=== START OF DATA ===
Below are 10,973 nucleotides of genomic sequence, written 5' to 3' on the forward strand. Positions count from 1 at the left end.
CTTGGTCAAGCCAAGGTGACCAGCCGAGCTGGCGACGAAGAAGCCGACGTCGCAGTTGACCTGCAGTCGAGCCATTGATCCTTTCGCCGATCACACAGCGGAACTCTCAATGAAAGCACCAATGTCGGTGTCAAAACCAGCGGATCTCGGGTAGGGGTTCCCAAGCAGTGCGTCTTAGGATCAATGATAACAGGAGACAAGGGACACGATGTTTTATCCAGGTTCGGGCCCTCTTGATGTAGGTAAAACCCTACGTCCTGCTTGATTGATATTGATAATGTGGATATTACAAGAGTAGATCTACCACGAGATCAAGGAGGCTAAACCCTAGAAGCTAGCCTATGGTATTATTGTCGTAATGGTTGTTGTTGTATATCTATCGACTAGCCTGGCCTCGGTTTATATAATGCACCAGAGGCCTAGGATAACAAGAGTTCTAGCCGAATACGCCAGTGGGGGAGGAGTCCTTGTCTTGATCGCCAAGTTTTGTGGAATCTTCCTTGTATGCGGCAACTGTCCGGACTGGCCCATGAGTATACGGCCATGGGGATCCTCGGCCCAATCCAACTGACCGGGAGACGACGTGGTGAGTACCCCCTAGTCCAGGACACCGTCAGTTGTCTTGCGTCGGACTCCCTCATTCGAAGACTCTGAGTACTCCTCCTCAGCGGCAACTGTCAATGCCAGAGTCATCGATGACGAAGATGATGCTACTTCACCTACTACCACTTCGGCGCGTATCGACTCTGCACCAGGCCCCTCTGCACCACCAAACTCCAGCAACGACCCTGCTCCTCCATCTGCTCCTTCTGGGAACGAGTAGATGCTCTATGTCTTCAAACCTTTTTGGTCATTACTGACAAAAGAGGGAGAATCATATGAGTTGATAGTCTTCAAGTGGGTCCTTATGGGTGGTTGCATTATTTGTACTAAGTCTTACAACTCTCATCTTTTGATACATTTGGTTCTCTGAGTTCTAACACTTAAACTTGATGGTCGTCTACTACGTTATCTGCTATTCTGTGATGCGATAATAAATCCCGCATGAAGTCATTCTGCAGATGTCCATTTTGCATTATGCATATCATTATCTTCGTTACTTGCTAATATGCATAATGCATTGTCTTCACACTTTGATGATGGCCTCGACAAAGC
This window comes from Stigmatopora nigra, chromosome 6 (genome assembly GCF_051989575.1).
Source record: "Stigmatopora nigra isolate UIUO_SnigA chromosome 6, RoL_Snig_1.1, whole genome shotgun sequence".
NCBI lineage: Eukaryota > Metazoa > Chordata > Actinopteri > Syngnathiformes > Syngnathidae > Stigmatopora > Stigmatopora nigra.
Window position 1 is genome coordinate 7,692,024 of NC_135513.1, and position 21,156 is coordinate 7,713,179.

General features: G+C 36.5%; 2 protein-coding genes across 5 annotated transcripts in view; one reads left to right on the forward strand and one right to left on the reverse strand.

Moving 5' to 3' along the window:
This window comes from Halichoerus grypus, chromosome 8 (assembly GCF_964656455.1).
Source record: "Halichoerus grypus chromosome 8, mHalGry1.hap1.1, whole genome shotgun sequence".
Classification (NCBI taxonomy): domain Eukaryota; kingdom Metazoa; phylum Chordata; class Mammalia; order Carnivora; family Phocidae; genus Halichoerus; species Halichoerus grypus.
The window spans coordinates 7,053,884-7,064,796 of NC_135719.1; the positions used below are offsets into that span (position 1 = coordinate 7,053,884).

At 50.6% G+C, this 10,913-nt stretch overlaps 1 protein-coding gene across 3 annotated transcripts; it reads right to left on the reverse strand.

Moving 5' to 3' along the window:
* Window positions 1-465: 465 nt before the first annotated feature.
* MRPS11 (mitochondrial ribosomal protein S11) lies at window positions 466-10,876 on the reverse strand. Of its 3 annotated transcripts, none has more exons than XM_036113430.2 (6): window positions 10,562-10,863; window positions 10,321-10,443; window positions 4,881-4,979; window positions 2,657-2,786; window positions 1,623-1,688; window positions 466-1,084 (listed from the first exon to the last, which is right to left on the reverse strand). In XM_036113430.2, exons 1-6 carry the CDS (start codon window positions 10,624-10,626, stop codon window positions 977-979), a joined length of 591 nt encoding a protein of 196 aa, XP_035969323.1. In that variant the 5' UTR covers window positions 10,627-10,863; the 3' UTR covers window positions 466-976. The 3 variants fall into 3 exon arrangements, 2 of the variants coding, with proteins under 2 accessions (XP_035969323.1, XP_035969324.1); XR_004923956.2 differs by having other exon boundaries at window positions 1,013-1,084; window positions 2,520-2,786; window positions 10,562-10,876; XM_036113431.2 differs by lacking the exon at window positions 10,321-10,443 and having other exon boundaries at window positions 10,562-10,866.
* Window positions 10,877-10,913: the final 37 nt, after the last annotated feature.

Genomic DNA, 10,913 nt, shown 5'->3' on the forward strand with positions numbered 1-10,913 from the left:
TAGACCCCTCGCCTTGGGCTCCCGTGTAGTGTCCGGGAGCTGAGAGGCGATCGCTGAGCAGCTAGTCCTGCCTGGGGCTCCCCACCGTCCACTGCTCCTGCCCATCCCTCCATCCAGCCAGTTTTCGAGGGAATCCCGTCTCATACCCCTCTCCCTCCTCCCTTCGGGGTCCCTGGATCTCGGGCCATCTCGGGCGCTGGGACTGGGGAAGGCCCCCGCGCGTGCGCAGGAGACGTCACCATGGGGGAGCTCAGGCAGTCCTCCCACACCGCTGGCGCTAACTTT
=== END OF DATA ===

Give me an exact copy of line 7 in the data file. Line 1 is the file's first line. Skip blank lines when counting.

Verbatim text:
General features: G+C 36.5%; 2 protein-coding genes across 5 annotated transcripts in view; one reads left to right on the forward strand and one right to left on the reverse strand.